Cover image for Shadow culture psychology and spirituality in America
Shadow culture psychology and spirituality in America
Taylor, Eugene.
Personal Author:
Publication Information:
Washington, D.C. : Counterpoint, [1999]

Physical Description:
xii, 296 pages ; 24 cm
Folk psychology and the American visionary tradition -- Puritans and mystics of the First Great Awakening -- Early visionary communities: the Quakers and Shakers -- The Swedenborgian and transcendentalist milieu -- Homeopathy, phrenology, and mesmerism -- Utopian socialism and the Second Great Awakening -- Spiritualism, Theosophy, New Thought, and Christian Science -- Psychical research, scientific psychotherapy, and the psychology of religion -- When the Swamis came to America -- The Americanization of Jung and Freud -- Esalen and the Counterculture Movement of the 1960s -- Humanistic and transpersonal psychology -- Psychology and spirituality: another Great Awakening?
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BL2525 .T39 1999 Adult Non-Fiction Non-Fiction Area

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Americans are witnessing a third Great Awakening, an explosion of interest in esoteric and mystical religious experience. Often referred to as New Age or pop psychology -- especially by its detractors -- this third Great Awakening is profoundly psychological, stressing the alteration of consciousness, the integration of mind and body, and the connection between physical and mental health. Its practitioners comprise a shadow culture of seekers, whose experiences are best understood in the context of three centuries of the American search for the sacred.

Author Notes

Eugene Taylor holds an MA in psychology and Asian studies and a Ph.D. in the history and philosophy of psychology. Currently, he is a lecturer on psychiatry at Harvard Medical School, the senior psychologist in the psychiatric service at the Massachusetts General Hospital, and an executive faculty member of San Francisco's Saybrook Graduate School and Research Institute

Reviews 2

Library Journal Review

Although both of these books focus on the great interest in spirituality in America today, much of which lies outside the predominant religious cultures, they are quite different. Shorto (Gospel Truth: The New Image of Jesus Emerging from Science and History and Why It Matters) considers contemporary psychiatric cases to show how many psychiatrists, psychologists, and psychotherapists have opened themselves to spiritual and religious dimensions. Freud may have dismissed religion, but now the most recent edition of the American Psychiatric Association's Diagnostic and Statistical Manual includes an entry for the "religious or spiritual problem." Taylor (William James on Consciousness Beyond the Margin) presents the history, starting in the 1700s, of various spiritual and religious movements that he calls the "shadow culture"Äthey lie in the shadow of prevailing cultures and religions. He discusses Quakers and Shakers, Swedenborgians, Christian Scientists, and many more, and brings us to the current American focus on a seeming connection between psychology and spirituality. Both books are extremely interesting and both tackle challenging and controversial subjects. Both also call for some background on the part of the reader. Highly recommended.ÄJohn Moryl, Yeshiva Univ. Libs., New York (c) Copyright 2010. Library Journals LLC, a wholly owned subsidiary of Media Source, Inc. No redistribution permitted.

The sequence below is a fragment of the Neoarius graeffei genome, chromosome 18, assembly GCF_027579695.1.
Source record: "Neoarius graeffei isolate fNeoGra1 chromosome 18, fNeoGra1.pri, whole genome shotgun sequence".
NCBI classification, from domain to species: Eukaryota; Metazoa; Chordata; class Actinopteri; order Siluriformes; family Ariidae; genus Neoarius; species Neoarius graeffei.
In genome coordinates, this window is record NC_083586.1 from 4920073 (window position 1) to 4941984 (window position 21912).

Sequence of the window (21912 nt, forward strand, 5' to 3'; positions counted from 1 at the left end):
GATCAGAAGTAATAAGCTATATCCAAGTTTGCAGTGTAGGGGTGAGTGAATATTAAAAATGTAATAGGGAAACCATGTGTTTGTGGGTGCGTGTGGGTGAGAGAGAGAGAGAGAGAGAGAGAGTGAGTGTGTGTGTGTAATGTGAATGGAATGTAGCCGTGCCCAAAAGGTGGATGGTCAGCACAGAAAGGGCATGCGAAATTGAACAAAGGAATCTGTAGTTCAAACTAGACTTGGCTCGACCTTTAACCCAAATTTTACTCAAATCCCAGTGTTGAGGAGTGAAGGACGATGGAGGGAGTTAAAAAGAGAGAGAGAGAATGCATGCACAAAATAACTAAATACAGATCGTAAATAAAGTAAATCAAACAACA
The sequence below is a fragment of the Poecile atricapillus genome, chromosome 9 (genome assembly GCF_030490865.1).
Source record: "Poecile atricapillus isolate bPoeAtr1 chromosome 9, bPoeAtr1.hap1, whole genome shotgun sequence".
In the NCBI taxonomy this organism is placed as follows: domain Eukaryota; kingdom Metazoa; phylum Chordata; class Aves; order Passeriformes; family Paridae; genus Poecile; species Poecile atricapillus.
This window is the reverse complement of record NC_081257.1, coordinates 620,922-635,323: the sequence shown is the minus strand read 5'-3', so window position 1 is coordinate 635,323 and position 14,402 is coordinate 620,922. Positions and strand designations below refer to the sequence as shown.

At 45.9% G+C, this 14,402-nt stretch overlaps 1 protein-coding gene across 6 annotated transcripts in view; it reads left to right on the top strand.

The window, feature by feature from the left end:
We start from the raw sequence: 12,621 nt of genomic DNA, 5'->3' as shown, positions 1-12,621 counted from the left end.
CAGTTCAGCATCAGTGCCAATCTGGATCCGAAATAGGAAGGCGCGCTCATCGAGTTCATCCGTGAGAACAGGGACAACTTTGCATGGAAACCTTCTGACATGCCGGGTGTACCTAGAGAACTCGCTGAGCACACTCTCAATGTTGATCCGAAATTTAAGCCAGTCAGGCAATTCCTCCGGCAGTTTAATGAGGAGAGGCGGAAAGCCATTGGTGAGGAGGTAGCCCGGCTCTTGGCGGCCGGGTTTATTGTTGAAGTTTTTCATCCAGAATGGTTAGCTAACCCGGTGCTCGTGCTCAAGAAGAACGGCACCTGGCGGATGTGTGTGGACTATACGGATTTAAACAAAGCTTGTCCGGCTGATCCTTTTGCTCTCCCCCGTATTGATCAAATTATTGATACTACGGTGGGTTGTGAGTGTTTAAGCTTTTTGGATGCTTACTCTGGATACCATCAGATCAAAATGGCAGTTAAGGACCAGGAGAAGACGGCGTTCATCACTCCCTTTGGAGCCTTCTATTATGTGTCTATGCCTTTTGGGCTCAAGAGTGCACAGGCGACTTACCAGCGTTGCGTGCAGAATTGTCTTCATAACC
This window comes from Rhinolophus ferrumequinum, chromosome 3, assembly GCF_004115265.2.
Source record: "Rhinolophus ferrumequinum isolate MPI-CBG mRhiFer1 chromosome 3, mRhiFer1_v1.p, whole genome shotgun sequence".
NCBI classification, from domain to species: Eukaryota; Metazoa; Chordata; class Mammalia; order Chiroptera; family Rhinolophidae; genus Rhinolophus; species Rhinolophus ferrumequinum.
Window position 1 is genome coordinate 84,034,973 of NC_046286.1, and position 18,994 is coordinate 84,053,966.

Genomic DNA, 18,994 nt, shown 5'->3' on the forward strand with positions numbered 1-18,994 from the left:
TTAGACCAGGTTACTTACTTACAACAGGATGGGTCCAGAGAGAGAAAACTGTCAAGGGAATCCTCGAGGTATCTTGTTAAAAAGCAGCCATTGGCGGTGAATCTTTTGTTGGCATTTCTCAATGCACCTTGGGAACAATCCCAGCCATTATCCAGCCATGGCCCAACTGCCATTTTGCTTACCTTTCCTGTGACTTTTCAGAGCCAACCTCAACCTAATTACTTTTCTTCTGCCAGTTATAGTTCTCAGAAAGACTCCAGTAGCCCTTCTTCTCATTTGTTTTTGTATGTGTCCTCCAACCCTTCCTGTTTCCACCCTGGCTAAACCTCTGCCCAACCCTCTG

Choice Review

Taylor (Harvard Medical School) draws on his expertise in the philosophy of psychology for this interesting eclectic documentation of what he characterizes as the "shadow culture," a vast array of individuals "who live and think differently from the mainstream but who participate in its daily activities." The author examines US visionary tradition and folk psychology ranging from the Puritans to modern-day spirituality, treating such groups and topics as Quakers, Transcendentalists, Christian Science, Mormons, Jung, Freud, humanistic and transpersonal psychology, and Buddhism. Despite its brevity, this volume contains a wealth of information presented in a concise and articulate manner. Anyone interested in spirituality and its many historical manifestations will enjoy Taylor's work. Unfortunately, the book lacks an index, which restricts its usefulness. Recommended for the lay reader, academic libraries at all levels, and professionals. J. Bailey; Caldwell Community College and Technical Institute

Table of Contents

Preface and Acknowledgmentsp. ix
1 Folk Psychology and the American Visionary Traditionp. 1
2 Puritans and Mystics of the First Great Awakeningp. 25
3 Early Visionary Communities: The Quakers and Shakersp. 43
4 The Swedenborgian and Transcendentalist Milieup. 61
5 Homeopathy, Phrenology, and Mesmerismp. 99
6 Utopian Socialism and the Second Great Awakeningp. 117
7 Spiritualism, Theosophy, New Thought, and Christian Sciencep. 137
8 Psychical Research, Scientific Psychotherapy, and the Psychology of Religionp. 157
9 When the Swamis Came to Americap. 185
10 The Americanization of Jung and Freudp. 209
11 Esalen and the Counterculture Movement of the 1960sp. 235
12 Humanistic and Transpersonal Psychologyp. 261
13 Psychology and Spirituality: Another Great Awakening?p. 283
Indexp. 297